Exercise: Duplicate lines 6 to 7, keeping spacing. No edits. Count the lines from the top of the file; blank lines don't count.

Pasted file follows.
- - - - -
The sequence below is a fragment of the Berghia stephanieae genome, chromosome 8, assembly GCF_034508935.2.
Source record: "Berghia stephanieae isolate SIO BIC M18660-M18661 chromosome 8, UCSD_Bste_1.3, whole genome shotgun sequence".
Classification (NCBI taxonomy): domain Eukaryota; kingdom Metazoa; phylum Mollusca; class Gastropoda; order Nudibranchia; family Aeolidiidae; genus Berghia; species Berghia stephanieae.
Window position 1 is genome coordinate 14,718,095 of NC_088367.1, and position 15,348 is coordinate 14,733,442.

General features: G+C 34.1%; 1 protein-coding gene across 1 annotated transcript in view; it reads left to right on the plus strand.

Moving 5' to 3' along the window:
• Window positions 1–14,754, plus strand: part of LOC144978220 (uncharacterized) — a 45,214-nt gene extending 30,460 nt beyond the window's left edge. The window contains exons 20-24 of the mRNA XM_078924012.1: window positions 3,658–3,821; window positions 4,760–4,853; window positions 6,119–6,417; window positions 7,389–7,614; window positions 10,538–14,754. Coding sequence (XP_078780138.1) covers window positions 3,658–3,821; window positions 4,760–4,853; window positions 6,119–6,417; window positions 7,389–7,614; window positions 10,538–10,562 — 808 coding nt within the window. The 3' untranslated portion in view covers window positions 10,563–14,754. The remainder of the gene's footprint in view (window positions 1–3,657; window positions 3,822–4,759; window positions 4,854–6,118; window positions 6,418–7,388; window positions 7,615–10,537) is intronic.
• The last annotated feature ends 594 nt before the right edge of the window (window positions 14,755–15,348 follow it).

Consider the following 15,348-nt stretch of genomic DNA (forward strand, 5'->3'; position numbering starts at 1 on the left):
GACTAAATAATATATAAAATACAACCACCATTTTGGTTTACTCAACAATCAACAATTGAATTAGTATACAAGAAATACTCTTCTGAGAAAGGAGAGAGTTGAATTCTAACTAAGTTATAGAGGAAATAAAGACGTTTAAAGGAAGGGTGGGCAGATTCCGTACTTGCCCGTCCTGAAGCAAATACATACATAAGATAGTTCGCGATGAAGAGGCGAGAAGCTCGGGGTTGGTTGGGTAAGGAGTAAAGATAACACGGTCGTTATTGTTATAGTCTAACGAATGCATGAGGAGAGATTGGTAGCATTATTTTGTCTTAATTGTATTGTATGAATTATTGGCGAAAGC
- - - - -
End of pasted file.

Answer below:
Moving 5' to 3' along the window:
• Window positions 1–14,754, plus strand: part of LOC144978220 (uncharacterized) — a 45,214-nt gene extending 30,460 nt beyond the window's left edge. The window contains exons 20-24 of the mRNA XM_078924012.1: window positions 3,658–3,821; window positions 4,760–4,853; window positions 6,119–6,417; window positions 7,389–7,614; window positions 10,538–14,754. Coding sequence (XP_078780138.1) covers window positions 3,658–3,821; window positions 4,760–4,853; window positions 6,119–6,417; window positions 7,389–7,614; window positions 10,538–10,562 — 808 coding nt within the window. The 3' untranslated portion in view covers window positions 10,563–14,754. The remainder of the gene's footprint in view (window positions 1–3,657; window positions 3,822–4,759; window positions 4,854–6,118; window positions 6,418–7,388; window positions 7,615–10,537) is intronic.